Katia Norford

Very few of the prelim candidates have photos on their signs. I don’t like photos on campaign signs, but most of us post photos online all the time, I can get how distributing a sign without a photo might feel like a missed opportunity. A photo can communicate things to a potential voter that we hope wouldn’t impact their vote, but which very well might. Like the candidate’s race, sex, age, and how photogenic they are. Norford uses a nice photo here. (Not every candidate does!) So much happening on this sign: the photo, a symbol, a QR code, the color red, a URL, English on one sign and Spanish on the other. Not elegant but hardly a train wreck. No stars.

Luis Ojeda

Without making his name too much larger than the other text, he draws extra attention to it with an underline and some stars. The yellow doesn’t pop like the orange on Jenny Pacillo’s sign, but there’s already a lot going on here, subtle colors are a good idea. I appreciate putting “Vote!” in light blue to mute it a bit. Two stars.

Maureen Schwab

This sign is all about the “4.” It’s central, bigger than the candidate’s name, bigger than anything else on the sign, and does double-duty as the word “for.” This sign is unusual without being unprofessional, and while it doesn’t work for me, I appreciate the experimentation. No stars.

City Council District 5

Etel Haxhiaj

I empathize with anyone with an unwieldy last name. We should all be so lucky as Etel to have a distinctive and wieldy first name, the sign doesn’t shy away from “Haxhiaj” but it knows the “ETEL” is what you’re going to recognize. A green field and blue sky, either a symbol of progressivism, farming, or living on the planet earth. Not bad colors in any case. No stars.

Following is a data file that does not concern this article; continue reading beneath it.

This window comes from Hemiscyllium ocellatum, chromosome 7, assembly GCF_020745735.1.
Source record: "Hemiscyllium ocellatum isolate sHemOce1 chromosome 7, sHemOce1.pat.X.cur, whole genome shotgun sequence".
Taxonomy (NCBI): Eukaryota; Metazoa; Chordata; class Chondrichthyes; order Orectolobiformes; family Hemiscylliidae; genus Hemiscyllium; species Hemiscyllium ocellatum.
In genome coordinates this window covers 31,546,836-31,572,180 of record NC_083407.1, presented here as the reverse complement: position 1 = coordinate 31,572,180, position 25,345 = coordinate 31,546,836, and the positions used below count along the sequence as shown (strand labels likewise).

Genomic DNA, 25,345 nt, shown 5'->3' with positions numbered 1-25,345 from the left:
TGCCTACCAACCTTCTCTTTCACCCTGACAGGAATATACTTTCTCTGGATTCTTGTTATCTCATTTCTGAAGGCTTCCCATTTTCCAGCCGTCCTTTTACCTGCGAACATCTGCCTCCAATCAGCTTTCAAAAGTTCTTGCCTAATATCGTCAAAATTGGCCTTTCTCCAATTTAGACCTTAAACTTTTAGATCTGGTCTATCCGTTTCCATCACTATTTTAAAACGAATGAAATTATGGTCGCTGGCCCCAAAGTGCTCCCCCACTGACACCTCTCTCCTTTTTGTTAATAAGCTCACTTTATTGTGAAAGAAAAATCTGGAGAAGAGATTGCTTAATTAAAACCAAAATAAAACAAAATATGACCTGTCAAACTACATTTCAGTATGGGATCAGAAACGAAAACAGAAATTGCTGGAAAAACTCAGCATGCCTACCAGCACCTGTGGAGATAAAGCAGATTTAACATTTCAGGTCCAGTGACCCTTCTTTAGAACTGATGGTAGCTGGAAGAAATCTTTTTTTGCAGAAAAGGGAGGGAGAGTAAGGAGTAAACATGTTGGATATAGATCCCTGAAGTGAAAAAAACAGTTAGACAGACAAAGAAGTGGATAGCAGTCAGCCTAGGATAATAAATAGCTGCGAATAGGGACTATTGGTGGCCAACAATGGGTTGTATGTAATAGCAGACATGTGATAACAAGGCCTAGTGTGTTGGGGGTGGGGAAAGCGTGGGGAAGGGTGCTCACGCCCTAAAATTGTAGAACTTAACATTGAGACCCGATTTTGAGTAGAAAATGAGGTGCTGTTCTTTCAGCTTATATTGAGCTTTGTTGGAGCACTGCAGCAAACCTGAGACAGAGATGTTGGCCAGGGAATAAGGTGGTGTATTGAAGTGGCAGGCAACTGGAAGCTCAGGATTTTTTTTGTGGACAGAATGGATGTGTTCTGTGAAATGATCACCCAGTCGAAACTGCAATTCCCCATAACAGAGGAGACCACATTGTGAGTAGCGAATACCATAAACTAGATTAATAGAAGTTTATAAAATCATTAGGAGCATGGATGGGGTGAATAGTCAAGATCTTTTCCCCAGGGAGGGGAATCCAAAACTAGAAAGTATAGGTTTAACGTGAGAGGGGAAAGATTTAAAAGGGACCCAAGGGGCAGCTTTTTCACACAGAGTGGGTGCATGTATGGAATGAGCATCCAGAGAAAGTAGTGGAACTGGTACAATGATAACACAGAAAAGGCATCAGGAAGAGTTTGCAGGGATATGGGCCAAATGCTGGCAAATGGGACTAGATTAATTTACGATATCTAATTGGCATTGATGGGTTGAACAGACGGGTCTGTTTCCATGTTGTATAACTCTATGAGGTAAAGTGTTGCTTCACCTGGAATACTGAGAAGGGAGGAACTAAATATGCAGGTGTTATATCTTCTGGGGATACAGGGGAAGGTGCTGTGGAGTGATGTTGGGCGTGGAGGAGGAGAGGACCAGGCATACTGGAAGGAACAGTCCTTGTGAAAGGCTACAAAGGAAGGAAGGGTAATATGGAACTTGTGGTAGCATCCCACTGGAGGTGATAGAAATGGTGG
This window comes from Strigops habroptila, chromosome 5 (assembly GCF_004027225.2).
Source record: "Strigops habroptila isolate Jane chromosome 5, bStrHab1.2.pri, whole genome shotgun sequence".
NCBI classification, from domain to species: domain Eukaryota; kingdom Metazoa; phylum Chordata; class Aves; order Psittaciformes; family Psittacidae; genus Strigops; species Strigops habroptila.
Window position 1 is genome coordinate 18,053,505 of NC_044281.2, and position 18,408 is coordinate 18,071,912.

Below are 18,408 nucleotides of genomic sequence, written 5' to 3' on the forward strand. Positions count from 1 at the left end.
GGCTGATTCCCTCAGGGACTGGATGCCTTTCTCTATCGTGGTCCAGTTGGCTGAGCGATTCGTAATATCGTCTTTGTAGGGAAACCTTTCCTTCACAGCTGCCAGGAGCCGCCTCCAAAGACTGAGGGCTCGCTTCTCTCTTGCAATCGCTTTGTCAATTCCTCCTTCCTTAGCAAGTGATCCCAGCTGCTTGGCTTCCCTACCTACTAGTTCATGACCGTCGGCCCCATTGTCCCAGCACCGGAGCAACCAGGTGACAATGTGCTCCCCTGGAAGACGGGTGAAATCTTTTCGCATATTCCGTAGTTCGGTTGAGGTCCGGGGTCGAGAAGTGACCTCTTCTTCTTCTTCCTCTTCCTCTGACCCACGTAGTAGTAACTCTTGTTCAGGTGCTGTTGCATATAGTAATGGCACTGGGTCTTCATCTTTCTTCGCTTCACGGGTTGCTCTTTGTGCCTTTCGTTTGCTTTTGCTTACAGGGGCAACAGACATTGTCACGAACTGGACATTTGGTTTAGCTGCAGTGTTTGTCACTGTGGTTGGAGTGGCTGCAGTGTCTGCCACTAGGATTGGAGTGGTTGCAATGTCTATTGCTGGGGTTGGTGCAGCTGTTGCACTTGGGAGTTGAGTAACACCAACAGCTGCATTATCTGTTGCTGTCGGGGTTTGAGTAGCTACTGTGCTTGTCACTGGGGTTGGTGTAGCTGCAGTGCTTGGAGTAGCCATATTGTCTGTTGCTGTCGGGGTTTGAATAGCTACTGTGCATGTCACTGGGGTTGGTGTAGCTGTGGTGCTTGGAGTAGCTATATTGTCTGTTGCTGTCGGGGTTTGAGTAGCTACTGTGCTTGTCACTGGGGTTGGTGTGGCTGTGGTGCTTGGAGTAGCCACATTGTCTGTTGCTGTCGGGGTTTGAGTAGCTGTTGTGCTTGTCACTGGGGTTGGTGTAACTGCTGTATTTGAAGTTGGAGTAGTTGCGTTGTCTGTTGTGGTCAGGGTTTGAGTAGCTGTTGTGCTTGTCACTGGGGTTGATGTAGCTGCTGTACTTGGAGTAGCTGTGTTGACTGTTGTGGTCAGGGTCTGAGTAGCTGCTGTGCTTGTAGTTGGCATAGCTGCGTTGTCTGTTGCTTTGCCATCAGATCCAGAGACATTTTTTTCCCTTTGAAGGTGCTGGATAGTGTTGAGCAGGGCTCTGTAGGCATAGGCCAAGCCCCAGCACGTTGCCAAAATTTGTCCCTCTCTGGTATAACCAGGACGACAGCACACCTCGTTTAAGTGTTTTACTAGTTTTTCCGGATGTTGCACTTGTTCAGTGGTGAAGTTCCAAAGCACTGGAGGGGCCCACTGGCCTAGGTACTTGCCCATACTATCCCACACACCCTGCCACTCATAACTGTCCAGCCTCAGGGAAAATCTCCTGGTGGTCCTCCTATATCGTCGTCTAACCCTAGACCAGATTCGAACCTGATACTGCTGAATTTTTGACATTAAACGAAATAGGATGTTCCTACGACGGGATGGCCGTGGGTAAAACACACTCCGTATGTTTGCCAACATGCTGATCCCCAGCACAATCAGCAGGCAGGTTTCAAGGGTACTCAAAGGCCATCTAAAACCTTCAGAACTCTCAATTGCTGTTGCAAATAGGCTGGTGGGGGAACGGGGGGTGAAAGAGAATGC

Edson Montero

The blue we expect, the yellow highlights too, but the red really throws me. I don’t know the candidate so I don’t know if the hands reference something specific, or just emphasize the “together” in the slogan. I do know that I want “Together we can be better” to end with a period. No stars.

Jose A. Rivera

Rivera shows Montero how to make that color scheme work, balancing the red and yellow with a much darker blue. He used to be a boxer, so you have the gloves and the slogan. That explosion is great, no sign has the action of this sign. It’s fun to get in the habit of reading this sign too fast, so that for a moment you think the slogan is “I WILL FIGHT YOU”. Six stars.

School Committee District E

Nelly Medina

Such a sunny sign: the classic red, white, and blue, but mostly white, with the red and blue desaturated. I can’t figure out why the “y” collides with the “N,” presumably someone reading this will clue me in. No stars.

John Patrick Reed

Another candidate not afraid of the color red. Very, very straightforward design, red/white/blue, all caps, all the same font (Trajan?), maybe a little bolding and some small caps but nobody fussed around with this sign. I think the serifs on the capital “R”s collide with the serifs of the “I” and the “E” naturally, but if someone had to tweak the kerning to make this happen then good job, you did subtle work. No stars.

Kathleen Roy

So many thin, blue lines. I like the use of limited fonts and making the candidate’s name big, I dislike most of the rest. The double outlines, the color gradient, all this is ugly. Does succeed in being an all-blue sign that won’t be mistaken for any of the other all-blue signs. 48 stars (I think).